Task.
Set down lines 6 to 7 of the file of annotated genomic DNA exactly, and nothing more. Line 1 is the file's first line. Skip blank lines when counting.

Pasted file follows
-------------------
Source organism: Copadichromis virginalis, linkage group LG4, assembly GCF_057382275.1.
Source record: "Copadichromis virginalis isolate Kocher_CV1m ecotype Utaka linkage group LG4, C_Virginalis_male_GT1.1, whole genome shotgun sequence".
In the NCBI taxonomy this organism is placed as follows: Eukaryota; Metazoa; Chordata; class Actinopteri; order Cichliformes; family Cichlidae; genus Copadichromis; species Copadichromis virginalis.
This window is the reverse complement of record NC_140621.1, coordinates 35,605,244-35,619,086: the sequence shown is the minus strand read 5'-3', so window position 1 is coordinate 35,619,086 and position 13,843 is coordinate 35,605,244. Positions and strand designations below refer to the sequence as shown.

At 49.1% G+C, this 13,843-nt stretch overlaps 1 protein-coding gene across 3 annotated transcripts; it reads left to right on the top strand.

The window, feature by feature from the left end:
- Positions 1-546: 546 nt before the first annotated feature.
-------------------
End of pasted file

The window, feature by feature from the left end:
- Positions 1-546: 546 nt before the first annotated feature.